By Brooke Jackson-Glidden, Staff Writer
We all love tasty treats, but as broke college students, a) we’re poor and/or can’t afford to go out to eat and b) we have no kitchen in our dorm room. Whoever allowed this contradiction to happen is some sort of sadist, but never fear! It’s time for… No Kitchen Required!
PEACHES AND RICOTTA WITH PROSCIUTTO NESTS
Peaches and ricotta are a classic Italian treat and as we’re reaching the end of peach season it’s the time to take advantage of this simple, easy nosh. The prosciutto nests counterbalance the sweetness of the peaches and honey and the creaminess of the ricotta.
The secret to this dish (along with many others) is fresh, high quality ingredients. Go on down to the Farmer’s Market today in George Sherman Union plaza and pick out a firm but juicy peach. A good way to pick a peach is with a smell and a squeeze: Pick up the peach and smell the area right by the stem. If it smells fresh and mildly sweet, then it’s most likely ripe. If the peach you’re smelling doesn’t have a scent, then it’s not ripe enough. If it smells very sweet, then it’s too ripe. To verify the ripeness of your peach, squeeze it gently. It should give a bit, but your fingers shouldn’t be able to break the skin or leave imprints in the flesh of the fruit. If you’re serving your peaches and ricotta to one other person, one peach will suffice. While you’re at the farmer’s market, try to pick out a small bottle of local honey – even if you don’t use all of your honey, it’s always nice to keep in your dorm.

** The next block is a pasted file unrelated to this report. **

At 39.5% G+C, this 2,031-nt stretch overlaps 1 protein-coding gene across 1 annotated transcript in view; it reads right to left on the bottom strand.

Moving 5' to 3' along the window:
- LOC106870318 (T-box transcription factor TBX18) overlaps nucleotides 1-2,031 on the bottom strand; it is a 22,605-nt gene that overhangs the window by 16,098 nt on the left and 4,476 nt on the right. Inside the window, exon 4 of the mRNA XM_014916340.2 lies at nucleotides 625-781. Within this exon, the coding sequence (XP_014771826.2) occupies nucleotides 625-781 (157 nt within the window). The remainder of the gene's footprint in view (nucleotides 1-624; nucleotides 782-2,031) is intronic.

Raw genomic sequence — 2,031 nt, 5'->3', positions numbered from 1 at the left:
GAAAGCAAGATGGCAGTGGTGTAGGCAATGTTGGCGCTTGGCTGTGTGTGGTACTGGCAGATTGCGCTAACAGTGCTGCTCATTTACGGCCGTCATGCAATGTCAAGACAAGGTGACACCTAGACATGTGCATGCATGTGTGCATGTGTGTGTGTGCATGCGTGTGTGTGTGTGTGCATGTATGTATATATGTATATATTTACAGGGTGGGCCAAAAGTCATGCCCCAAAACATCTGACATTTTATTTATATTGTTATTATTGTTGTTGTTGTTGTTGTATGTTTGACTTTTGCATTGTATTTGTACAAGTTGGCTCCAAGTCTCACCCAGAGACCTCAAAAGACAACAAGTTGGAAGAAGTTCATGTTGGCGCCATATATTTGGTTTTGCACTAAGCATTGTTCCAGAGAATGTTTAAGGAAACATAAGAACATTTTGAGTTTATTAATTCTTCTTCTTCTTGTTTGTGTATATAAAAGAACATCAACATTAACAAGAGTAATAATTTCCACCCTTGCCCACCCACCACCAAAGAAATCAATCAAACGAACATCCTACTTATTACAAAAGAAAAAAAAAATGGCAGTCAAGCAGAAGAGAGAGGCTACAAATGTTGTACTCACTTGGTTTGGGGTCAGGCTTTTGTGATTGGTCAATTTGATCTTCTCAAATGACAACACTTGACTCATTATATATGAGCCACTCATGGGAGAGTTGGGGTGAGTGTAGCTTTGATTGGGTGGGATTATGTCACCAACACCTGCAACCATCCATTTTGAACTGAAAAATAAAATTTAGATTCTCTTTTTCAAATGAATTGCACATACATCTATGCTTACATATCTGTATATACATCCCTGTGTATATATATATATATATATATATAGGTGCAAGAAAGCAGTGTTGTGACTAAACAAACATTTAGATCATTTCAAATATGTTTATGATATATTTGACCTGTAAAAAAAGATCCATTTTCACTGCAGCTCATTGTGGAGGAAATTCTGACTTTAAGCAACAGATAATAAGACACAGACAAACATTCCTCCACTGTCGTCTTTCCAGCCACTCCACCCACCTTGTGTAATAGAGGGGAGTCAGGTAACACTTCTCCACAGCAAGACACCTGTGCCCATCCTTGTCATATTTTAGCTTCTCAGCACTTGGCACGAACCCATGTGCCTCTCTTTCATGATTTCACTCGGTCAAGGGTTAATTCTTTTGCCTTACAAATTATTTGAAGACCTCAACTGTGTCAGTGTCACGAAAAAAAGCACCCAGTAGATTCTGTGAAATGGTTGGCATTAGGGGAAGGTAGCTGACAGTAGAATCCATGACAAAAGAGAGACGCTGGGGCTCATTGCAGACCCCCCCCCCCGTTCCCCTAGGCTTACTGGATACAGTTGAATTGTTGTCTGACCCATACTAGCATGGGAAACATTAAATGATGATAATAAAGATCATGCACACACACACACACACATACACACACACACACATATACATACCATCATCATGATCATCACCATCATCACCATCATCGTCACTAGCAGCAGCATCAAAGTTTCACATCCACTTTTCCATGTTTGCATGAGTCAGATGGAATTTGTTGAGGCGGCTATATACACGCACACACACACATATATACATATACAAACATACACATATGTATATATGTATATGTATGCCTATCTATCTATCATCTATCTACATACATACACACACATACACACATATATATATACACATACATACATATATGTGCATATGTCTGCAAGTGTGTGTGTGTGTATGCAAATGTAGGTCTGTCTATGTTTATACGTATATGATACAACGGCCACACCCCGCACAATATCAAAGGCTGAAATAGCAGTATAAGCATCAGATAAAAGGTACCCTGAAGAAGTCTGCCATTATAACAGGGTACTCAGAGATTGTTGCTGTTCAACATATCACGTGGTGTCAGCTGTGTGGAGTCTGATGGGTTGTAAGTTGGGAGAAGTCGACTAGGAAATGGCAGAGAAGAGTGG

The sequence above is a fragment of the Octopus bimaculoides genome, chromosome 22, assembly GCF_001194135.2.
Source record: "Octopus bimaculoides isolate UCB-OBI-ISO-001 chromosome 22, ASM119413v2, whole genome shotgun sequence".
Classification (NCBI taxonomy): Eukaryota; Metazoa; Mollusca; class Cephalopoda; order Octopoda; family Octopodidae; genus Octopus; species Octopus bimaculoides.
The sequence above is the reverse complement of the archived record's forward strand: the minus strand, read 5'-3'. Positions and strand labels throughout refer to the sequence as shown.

Next, it’s crucial you pick up a nice ricotta. Ricotta, when it’s low-quality, ends up being very grainy and flavorless . Splurge on the good quality ricotta. Head over to the North End and visit any cheese shop there. If they make fresh ricotta in-house, pick up a smaller container. Award-winning Calabro ricotta is made in New England, it’s fairly inexpensive and it can even be found in certain Whole Foods if you want to skip the trip to the North End.
In terms of prosciutto, you can either skip this step (for the vegetarians and cost-effective folks out there) or head over to J. Pace & Son in the North End for unbelievable prosciutto. Trader Joe’s and Shaw’s also stocks tasty prosciutto, for those that want to stay within a college student’s budget.
From here, all that’s left is simple assembly. We’re going to give you a “choose-your-own-adventure”-type recipe from this point on.
Either you can keep your prosciutto raw or crisp it up in the microwave. If you prefer your prosciutto soft (and more malleable), keep the slices raw and lay pieces out like sheets. Rip the prosciutto into two separate strips and lay them crossed over one another, like a large plus sign. Otherwise, shape your prosciutto into small cups and put about three cups on one microwaveable plate. Microwave the prosciutto for 30 seconds to 1 minute until they are somewhat crispy. They might never be as crispy as you may like, but remember – this is renegade dorm kitchen pioneer cooking and sort of crispy is still better than the bacon they serve in Warren. Use a napkin to sop up any excess grease from the cups and lay the prosciutto out on a new plate. Cut the peaches into smaller slices and use a smaller spoon to dollop ricotta onto the prosciutto. Use a straw or coffee stirrer to add a drizzle of honey to your little canape cups. If your prosciutto is raw, wrap the peaches and ricotta in the parma ham, tying each of the four ends at the top. Serve immediately.